This is the first of three blogs that will expand upon and address some of the topics raised by the video Gavin Free (of The Slow Mo Guys) posted on YouTube following his struggle to secure over 10-years of content, and how he turned to LTO to solve this challenge. Gavin is not alone, with many content creators whether they be small independents or large corporations having a similar dilemma. And in all honesty, we at Symply are helping to create the problem as we too sell large capacity disk arrays for use in production and post-production. These hard disk drive RAIDs get filled up with hundreds and thousands of hours of content incorporated in project data that includes high resolution and high bit-depth source files, as well as other related content that is only on an upward trajectory in terms of capacity requirements.
The problem of data management is essentially the same across many industries. The old adage relating to ‘Death and Taxes’ could equally be replaced with ‘Death and Data Loss’. The causes of data loss take many forms, namely corrupted media or file systems, failed drives or devices, malicious attacks, and even just user error. In the modern world rich with data there are said to be two types of people: those that have experienced data loss and those that will. Data loss is inevitable unless robust data protection strategies are put in place. So, what are the strategies to protect content?
It’s pretty important to quickly point out that ‘backup’ and ‘archiving’ are not the same thing. They are frequently confused and often referred to as different sides of the same coin. So, before we go on let’s cover why backup and archive are different.
A backup creates a copy of data so that the data can be restored in the event of data loss or corruption. A company may have multiple copies of the same data for backup purposes. Increasingly, flash or disk drives are the primary target for an initial backup but many organizations still use data tape (such as LTO) for secondary copies, taking advantage of key features of LTO such as WORM (Write Once Read Many) that makes the data immutable; meaning it cannot be changed once written. In addition, LTO provides an “air gap” to backups making them beyond the reach of Ransomware, whilst providing additional data security through encryption. LTO tapes are also small, extremely lightweight, and portable so second copies can be easily stored at different locations.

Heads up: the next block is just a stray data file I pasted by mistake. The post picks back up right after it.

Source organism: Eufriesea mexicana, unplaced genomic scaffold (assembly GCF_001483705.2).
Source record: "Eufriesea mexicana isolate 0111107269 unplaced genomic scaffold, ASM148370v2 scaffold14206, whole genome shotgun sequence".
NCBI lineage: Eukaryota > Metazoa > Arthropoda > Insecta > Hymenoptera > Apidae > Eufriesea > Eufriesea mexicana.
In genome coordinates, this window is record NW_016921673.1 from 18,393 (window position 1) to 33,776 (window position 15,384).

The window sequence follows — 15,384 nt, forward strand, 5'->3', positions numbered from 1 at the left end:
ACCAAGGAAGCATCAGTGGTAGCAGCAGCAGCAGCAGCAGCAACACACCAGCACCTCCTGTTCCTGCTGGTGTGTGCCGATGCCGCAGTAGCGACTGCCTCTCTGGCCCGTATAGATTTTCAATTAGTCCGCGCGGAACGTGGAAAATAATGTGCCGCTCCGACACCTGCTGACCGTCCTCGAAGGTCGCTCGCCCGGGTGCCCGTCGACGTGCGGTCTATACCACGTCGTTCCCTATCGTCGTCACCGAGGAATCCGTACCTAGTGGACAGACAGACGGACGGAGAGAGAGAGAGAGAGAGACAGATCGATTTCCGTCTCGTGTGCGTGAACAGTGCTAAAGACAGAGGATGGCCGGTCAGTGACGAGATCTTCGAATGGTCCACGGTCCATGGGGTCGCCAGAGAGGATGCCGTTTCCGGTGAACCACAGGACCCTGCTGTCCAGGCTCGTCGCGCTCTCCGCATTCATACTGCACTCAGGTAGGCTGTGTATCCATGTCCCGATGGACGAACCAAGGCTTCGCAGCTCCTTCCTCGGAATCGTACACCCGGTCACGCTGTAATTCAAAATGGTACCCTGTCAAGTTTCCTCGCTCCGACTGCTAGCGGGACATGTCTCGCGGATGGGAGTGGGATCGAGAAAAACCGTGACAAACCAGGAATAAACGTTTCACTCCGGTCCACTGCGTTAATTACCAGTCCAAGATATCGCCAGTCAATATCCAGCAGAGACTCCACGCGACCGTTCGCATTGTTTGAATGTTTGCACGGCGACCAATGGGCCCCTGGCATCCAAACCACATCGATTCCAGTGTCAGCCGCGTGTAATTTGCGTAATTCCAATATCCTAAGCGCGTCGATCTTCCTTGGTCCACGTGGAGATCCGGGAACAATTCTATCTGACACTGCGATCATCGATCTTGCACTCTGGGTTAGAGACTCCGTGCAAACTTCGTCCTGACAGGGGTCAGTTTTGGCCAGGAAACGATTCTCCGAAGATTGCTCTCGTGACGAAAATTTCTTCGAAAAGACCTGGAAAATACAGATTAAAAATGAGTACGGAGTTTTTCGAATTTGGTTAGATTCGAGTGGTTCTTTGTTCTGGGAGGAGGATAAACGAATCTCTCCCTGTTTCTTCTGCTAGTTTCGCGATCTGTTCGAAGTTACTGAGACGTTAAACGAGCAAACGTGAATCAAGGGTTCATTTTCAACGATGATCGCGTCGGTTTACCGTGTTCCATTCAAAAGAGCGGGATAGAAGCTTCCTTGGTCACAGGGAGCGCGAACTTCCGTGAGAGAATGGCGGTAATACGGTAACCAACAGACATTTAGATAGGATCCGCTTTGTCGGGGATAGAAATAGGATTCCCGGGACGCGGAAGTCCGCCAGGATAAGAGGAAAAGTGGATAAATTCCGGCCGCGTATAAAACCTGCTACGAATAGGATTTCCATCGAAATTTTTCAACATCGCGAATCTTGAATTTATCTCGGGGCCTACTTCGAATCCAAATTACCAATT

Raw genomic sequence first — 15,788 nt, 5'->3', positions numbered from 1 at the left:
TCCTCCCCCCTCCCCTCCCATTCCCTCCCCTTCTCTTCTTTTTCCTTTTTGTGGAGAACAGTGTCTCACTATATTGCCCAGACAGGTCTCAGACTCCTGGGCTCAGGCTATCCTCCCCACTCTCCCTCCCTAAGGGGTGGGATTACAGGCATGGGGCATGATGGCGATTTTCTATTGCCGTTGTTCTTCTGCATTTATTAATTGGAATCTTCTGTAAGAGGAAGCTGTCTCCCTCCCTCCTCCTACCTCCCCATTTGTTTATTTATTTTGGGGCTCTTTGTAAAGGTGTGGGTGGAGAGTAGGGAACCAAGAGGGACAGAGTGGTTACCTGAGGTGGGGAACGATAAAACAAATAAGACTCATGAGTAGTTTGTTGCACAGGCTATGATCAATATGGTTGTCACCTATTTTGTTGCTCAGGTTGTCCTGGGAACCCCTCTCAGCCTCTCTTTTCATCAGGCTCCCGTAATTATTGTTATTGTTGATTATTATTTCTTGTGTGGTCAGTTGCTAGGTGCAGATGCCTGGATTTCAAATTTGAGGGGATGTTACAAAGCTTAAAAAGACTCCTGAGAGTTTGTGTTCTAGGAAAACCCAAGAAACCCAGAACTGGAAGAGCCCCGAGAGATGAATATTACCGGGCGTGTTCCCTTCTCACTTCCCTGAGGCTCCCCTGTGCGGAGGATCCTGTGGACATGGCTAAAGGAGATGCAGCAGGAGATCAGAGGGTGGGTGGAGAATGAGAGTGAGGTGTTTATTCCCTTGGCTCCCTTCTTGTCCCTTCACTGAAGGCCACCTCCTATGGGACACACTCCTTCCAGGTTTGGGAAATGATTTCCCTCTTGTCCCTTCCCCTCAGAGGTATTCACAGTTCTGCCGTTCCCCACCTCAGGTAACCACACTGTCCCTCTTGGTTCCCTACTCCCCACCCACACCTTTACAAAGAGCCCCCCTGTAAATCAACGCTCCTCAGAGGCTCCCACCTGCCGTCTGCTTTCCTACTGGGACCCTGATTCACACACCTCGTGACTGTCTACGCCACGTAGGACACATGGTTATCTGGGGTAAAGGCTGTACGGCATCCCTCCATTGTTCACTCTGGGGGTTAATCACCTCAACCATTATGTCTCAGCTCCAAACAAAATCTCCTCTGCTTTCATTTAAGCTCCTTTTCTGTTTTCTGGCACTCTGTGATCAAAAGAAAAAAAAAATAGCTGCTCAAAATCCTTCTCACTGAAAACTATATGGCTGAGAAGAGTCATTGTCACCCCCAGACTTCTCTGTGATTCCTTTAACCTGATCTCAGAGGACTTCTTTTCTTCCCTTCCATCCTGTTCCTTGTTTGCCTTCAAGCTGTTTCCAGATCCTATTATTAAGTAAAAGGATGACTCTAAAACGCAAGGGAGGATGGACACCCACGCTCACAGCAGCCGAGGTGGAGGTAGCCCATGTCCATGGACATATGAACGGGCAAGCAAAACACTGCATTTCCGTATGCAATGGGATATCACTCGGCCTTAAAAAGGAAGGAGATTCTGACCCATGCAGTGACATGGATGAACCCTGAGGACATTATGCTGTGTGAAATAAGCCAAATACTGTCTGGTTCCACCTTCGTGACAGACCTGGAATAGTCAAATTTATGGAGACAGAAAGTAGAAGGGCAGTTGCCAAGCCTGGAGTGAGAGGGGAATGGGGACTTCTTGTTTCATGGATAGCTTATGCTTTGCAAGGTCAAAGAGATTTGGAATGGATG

Data sets backed up to LTO tapes tend to be short lived and can be defined usually in weeks, or at most months in many usage models. Typically, at the start of a week a full backup of primary storage is carried out after which incremental backups are scheduled to ensure that any changes made are also regularly backed up. These incremental backups will continue until the end of the week when another full backup is made, and the cycle of incremental backups begins for the last full backup. Depending on data protection requirements full backups may be held for weeks or months. Once the backup set has expired, the LTO tapes are generally reformatted and used again for new backups.
By contrast, archiving creates a ‘master’ copy of a file, generally on a less expensive storage medium, such as LTO, or cold cloud tiers (in which data is ultimately residing on LTO). The act of creating the archive copy is used to free up the obligation to continue to back up the archived data, typically as it is older and no longer needed to be held on the primary storage device. By archiving old or stale data this permits the more efficient use of primary and backup storage systems. Best practice is to have at least two copies of any archived content to ensure resilience in the event of a copy being lost, which leads us very nicely into the next topic: the ideal data protection strategy.